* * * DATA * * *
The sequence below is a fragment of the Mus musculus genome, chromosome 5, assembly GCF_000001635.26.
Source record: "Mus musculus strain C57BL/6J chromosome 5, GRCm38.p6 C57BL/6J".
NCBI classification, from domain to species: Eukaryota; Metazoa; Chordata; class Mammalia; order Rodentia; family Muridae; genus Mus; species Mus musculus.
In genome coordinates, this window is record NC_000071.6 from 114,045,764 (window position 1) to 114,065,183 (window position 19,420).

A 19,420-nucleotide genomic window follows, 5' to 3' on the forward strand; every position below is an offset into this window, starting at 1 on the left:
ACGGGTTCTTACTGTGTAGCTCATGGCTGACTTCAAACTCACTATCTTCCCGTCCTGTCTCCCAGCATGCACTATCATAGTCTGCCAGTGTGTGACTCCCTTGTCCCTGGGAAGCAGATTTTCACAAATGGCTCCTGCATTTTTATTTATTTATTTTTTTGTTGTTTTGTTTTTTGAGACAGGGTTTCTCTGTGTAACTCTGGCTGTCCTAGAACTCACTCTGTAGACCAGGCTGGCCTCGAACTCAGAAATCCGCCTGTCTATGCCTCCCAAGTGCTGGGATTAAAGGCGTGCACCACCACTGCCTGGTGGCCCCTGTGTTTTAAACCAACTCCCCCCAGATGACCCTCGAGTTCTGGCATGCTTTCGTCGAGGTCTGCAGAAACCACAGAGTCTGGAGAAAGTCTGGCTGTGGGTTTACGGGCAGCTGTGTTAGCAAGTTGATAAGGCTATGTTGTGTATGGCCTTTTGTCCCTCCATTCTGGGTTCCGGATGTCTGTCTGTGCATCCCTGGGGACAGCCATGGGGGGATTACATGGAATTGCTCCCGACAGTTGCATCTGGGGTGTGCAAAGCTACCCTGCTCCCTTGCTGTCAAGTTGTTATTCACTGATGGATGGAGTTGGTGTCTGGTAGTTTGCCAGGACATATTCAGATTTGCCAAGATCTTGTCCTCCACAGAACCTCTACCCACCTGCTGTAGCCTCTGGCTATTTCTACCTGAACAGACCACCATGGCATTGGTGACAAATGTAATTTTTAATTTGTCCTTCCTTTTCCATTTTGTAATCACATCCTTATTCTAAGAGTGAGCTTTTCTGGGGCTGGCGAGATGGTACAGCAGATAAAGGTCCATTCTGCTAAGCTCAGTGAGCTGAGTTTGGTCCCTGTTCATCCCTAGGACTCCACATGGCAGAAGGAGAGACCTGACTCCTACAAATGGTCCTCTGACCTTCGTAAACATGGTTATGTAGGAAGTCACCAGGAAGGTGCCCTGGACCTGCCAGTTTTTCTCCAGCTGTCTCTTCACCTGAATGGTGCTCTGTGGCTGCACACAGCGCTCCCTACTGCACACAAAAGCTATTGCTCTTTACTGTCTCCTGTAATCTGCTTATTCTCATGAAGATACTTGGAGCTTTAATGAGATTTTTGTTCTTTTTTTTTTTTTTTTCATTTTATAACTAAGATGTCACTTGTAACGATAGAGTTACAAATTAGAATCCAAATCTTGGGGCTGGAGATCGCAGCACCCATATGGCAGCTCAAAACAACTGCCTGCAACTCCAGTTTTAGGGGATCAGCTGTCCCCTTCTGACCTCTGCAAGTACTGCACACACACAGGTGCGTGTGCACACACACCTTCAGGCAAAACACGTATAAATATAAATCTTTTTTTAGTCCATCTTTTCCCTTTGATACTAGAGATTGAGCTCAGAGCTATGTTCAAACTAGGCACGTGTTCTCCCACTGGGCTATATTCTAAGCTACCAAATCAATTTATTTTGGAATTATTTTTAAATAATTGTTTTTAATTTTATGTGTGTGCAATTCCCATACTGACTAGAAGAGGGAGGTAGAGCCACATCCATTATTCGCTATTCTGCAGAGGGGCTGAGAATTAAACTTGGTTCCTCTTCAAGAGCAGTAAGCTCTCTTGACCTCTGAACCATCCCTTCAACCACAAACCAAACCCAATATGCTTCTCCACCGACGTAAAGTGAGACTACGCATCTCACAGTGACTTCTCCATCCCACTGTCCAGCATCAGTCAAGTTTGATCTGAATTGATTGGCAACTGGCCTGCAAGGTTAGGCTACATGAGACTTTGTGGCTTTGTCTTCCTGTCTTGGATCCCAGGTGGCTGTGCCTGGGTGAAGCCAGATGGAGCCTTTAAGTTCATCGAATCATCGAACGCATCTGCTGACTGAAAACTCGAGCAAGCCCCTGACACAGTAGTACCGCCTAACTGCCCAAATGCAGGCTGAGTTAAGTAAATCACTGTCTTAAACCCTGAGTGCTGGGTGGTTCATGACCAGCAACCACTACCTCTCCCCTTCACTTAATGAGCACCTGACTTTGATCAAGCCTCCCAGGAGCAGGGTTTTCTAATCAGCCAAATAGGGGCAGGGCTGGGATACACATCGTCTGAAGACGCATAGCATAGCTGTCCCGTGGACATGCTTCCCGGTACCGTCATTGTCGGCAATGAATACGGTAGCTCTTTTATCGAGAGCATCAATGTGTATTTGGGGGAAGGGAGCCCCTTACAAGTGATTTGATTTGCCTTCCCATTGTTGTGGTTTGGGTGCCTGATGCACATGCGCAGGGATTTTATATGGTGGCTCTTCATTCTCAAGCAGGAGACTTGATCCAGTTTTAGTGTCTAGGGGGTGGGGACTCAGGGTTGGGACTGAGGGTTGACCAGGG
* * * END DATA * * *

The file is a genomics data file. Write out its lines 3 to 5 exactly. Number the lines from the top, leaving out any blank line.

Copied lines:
NCBI classification, from domain to species: Eukaryota; Metazoa; Chordata; class Mammalia; order Rodentia; family Muridae; genus Mus; species Mus musculus.
In genome coordinates, this window is record NC_000071.6 from 114,045,764 (window position 1) to 114,065,183 (window position 19,420).

A 19,420-nucleotide genomic window follows, 5' to 3' on the forward strand; every position below is an offset into this window, starting at 1 on the left: